I am proud to say that there is no IT in my stand-up, but that is only partially true. As a comic, people assume you are too stupid to get a proper job. I generally play along with that stereotype, secretly knowing more than I let on in order to steer things towards a joke or a funny moment. Occasionally, I let the mask slip.
One time, at a small comedy night I used to run, where quite a few of the audience were friends of the family, I was MCing and asked a chap in the front row what he did for a living. “I.T.” he said rather cryptically. “Oh really, what sort?” I asked. “Information. Technology.” he replied patronisingly. “OK. What sort of information technology do you do?” I continued. “You wouldn’t understand,” he said dismissively. At this point the entire back row of the gig leaned forward in their seats, knowing full well that I would. “Just try me,” I continued, “assume I’ve been online or something. What do you do?” He looked at me as if he had won and said, “Server Virtualization,” I paused. “You mean like Citrix?” The crowd went wild. “That’s desktop virtualization,” he pointed out. “Okay, then, VMware,” I suggested. He nodded and backed down.
Above: Ashley’s Album on Itunes
No matter what you do you need a lot of practice before you master it. I am a firm believer in Malcolm Gladwell’s 10,000 hours (or thereabouts). My first few gigs were pretty poorly received, though I was not entirely aware of it at the time. What is worse than being shouted at or booed is being left to your own devices going through a set that is not that funny. I definitely did a lot of that in the early days. You suddenly realise what you have been doing wrong when you get your first big proper laugh. Then you understand how little of your set is good enough to generate that and you have to work harder on it.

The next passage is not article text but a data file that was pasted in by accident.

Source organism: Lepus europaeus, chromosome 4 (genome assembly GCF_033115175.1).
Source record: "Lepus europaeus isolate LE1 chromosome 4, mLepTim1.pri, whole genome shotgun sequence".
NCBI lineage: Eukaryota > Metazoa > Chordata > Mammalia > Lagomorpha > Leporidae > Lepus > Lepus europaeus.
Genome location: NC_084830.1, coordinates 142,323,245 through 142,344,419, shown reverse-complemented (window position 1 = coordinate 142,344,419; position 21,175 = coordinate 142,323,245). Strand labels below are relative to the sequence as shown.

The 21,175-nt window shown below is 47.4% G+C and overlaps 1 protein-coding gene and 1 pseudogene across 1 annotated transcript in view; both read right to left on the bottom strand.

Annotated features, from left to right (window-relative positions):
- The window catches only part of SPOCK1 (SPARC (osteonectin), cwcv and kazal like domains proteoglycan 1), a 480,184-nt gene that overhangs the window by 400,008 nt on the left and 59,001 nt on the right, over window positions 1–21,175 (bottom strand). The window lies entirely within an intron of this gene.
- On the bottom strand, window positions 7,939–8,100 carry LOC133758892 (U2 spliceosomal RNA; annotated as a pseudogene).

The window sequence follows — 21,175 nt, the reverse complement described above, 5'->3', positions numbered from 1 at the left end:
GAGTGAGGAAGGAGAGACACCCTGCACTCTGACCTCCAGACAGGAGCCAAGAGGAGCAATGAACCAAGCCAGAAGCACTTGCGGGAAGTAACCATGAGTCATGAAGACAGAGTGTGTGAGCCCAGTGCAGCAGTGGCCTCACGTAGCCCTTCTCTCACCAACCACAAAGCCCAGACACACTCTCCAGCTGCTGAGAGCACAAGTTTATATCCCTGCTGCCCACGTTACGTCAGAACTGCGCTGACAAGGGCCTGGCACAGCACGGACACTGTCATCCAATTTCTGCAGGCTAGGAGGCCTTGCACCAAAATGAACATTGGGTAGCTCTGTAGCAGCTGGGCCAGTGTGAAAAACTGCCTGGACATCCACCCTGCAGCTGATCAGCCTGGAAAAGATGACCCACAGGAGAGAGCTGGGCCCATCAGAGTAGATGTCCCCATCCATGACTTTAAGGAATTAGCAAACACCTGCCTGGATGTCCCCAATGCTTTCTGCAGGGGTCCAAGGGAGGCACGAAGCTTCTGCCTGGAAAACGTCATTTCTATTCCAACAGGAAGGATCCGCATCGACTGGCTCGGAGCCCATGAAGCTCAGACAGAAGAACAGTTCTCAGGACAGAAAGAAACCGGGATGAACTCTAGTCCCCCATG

I think technical work and comedy work share a few things in common. If you boil it down to the creative process, you are trying to shape an idea into the tightest and most articulate form in which it can be expressed. Optimising a comic song for punch lines or rhyme or even syllables is similar to refining or refactoring some code. There are loads of ways it could be done, and there is even a chance that it should NOT be done, but with the right attitude to work, rework, and humbly handle the feedback, then you can get something that is really good.
Those people who make something outside of their profession probably have a more rounded sense of creativity. The more different ways you can express yourself, the better you are at each, in my view. That being said, I think there is a challenge in being known professionally for more than one thing. Would the comedy community take an IT professional as seriously as one of their own? Would the IT community take a comedian seriously in an IT setting? I think that is the biggest challenge of trying to be more than one thing – being comfortable as being labelled as all of those things.
I believe you can either DO comedy or you can BE a comedian. At the start of getting into it, there is probably only the doing of it on your mind. You have to find gigs, write material, rehearse it, and try it out in front of an audience. After a few gigs, which are hard work, usually underwhelming, and plagued with all manner of stresses, you have to decide if it is really your thing. At that point, you may decide to BECOME a comedian. And that is it really. From now on everything you create is a potential new bit, and every time you see a funny thing you see it as a practitioner; you are no longer the same person.
Funnily enough, I feel the same way about software development. When I hire developers, I look for someone who IS a developer, not who DOES development.